Saturday, October 13, 2012
A Scottish Halloween
I wrote this baby while listening to a string quartet play music from the nightmare before christmas. perfect. this is my holcad article for next week! i love halloween :)
It's that time of year again where leaves litter the sidewalk, candy flows like a river, horror movies take over cable networks, jack-o-lanterns light up every stoop, amusement parks turn into torturous adventures, superstitions run wild and skimpy outfits are socially acceptable for one evening. It's Halloween: a holiday that has been Americanized and over-commercialized, essentially forgoing the main reason of celebration. As Halloween is my favorite holiday, I was nervous I would miss out on the the usual American rigamarole. Fortunately, Halloween is a major part of the Scottish culture, with the original "All Hallows Eve" celebrations tracing back to the Celtic Scots. Little did I know before studying abroad that I would be celebrating Halloween in the very country where the tradition originated! Robert Burns, my favorite Scottish poet, even wrote a poem about the Holiday which can be found here on the BBC website: http://www.bbc.co.uk/arts/robertburns/works/halloween/.
Scottish folk tend to reflect on the more ritualistic aspects of Halloween in their nation, even though these celebrations root from dark histories. According to some scholars, All Hallows' Eve initially incorporated traditions from pagan harvest festivals and those which honored the dead. Particularly the Celtic Samhainn, originating from the Irish, Scottish and Manx peoples, taking place from October 31-November 1, which marked the end of the harvest and the beginning of the "darker half" of the year. Bonfires, called samhnagan in Scotland at the time, were largely part of this festival where corpses of live stock were burned in the flames as part of a cleansing ritual. In modern Scotland, it's still customary in some areas to set a place for the dead at the Samhainn feast, telling tales of ancestors on that night. The tradition of wearing costumes and masks is also traced back to the Samhainn, where Scottish men wore masked or blackened faces and white clothing in order to impersonate the dead. Turnips, instead of pumpkins, were carved and lighted with candles as another form of warding off evil spirits. In the 19th century, children in Scotland and Ireland started going door to door "guising" in costume, carrying turnip lanterns in an attempt to receive food or coins for their song and dance. The Irish and Scottish immigration to America at this time started to influence the American tradition of trick-or-treating which is still carried out today. In modern Scotland, it's not uncommon for young adults to galavant around town in costume through the whole year. Each week, various places in town host "fancy dress" parties. If I didn't know that "fancy dress" meant costume, I'd show up at these parties wearing, well, a fancy dress.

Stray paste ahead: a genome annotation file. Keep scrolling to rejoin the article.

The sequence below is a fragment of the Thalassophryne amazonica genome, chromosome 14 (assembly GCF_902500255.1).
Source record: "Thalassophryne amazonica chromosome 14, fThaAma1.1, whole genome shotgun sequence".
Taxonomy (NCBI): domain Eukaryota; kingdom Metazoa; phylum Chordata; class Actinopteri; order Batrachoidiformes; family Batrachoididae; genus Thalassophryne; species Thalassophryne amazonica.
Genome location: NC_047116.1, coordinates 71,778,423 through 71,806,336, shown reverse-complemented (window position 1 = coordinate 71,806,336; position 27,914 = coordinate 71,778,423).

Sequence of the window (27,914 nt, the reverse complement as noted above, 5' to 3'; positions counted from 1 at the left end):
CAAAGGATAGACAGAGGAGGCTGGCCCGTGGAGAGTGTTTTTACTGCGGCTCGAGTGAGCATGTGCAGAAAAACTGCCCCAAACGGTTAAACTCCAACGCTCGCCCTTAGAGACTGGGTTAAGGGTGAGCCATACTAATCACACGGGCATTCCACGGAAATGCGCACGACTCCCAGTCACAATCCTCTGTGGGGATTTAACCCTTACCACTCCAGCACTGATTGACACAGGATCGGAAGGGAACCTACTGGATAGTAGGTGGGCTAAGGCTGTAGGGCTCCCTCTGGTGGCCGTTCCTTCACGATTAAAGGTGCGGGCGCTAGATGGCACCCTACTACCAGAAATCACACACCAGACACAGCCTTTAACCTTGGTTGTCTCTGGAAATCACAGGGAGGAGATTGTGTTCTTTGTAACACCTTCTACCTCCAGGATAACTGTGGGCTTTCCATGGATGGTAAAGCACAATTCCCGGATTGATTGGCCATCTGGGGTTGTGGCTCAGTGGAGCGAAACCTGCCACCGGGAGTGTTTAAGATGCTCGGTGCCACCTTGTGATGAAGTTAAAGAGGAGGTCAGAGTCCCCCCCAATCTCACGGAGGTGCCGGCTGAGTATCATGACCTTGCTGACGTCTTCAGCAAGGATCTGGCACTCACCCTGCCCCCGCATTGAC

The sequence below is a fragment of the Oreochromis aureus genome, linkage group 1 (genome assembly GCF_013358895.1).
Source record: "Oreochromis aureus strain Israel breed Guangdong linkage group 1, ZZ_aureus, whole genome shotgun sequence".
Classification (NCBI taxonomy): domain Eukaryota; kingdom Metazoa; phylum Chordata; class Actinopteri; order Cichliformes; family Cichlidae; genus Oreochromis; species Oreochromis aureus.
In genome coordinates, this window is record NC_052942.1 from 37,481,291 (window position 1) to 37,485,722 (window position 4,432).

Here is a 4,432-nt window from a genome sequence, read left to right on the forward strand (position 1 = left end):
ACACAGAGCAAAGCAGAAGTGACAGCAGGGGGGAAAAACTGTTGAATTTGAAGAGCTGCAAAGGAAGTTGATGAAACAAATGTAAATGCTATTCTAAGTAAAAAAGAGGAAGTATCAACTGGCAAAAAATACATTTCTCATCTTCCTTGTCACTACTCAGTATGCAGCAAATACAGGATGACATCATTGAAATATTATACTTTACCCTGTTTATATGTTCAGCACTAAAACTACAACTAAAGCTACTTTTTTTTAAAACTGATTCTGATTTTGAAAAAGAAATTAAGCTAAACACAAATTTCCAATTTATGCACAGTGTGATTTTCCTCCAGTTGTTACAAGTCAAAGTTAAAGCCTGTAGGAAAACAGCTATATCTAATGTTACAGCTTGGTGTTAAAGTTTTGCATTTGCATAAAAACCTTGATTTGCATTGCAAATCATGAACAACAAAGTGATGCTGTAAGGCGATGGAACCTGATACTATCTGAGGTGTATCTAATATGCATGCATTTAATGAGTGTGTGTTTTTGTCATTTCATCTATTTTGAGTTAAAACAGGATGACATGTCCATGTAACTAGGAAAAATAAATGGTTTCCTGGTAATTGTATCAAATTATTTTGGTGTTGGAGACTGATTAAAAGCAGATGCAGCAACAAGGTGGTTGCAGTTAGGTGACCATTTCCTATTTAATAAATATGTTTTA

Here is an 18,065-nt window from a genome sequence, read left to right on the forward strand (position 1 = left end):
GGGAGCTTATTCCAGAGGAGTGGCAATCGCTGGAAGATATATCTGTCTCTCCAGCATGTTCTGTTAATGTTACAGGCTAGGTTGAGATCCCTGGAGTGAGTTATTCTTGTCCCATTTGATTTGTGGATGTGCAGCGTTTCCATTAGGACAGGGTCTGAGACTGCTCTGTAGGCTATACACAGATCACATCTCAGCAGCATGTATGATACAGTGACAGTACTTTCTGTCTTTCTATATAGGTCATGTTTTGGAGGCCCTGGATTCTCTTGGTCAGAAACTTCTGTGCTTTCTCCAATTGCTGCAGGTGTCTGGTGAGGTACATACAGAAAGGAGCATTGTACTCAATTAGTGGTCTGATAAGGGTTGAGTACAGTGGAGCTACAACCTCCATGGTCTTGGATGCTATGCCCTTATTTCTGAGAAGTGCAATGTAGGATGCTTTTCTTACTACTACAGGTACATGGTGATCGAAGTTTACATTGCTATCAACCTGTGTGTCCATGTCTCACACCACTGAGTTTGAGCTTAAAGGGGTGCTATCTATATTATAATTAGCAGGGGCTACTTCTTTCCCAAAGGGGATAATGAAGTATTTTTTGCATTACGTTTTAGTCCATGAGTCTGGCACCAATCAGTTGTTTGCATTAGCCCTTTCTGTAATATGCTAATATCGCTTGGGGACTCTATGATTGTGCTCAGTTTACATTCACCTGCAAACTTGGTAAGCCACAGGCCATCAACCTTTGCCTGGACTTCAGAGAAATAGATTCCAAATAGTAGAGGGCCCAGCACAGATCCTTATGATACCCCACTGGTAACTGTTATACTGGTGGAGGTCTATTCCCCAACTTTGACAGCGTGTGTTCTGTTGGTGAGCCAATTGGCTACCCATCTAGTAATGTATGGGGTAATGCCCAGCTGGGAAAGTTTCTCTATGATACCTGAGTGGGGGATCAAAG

In Scotland, they mainly focus on the days surrounding All Hallows' Eve and the night itself. This year Halloween is on a Wednesday and Stirling University is hosting its own party in Envy, the on-campus night club. The children in the town of Stirling also have the opportunity to go out "guising" on this night. One event I'll be exploring happens from the 29-31 where the town of Stirling is hosting "ghost walks" around the city. The website for the event describes that the walk will consist of "a guided tour of Stirling's historic Old Town, led by actors in the guise of the spooks themselves, mixing drama, comedy and storytelling [with] Jock Rankin (the Happy Hangman), Blind Alick Lyon (the original Manic Street Preacher), the amorous Auld Staney Breeks, [and] the mysterious and deadly Green Lady." One of the most traditional celebrations takes place in Perthshire at the Crannog Centre on Halloween; The Spooks & Sacrifice, Celtic Samhainn Festival includes a ritualistic torch procession, ceremonial bonfire sacrifices, storytelling, apple dookin', and pumpkin carving.
On the whole, Halloween in Scotland will be slightly different from an American version. Of course I'll still marathon Hocus Pocus, Nightmare Before Christmas and Halloweentown, but my main focus will be reminiscing on the dark origins of All Hallows Eve by attending the ghost walk and telling scary stories around a bonfire. Instead of worrying about werewolves, I'll be scared that Nessie is lurking in my campus' loch. This year I'm determined to show off my Poison Ivy "fancy dress" and I couldn't be more excited to do so in the country where the tradition originated.
this is halloween, everybody make a scream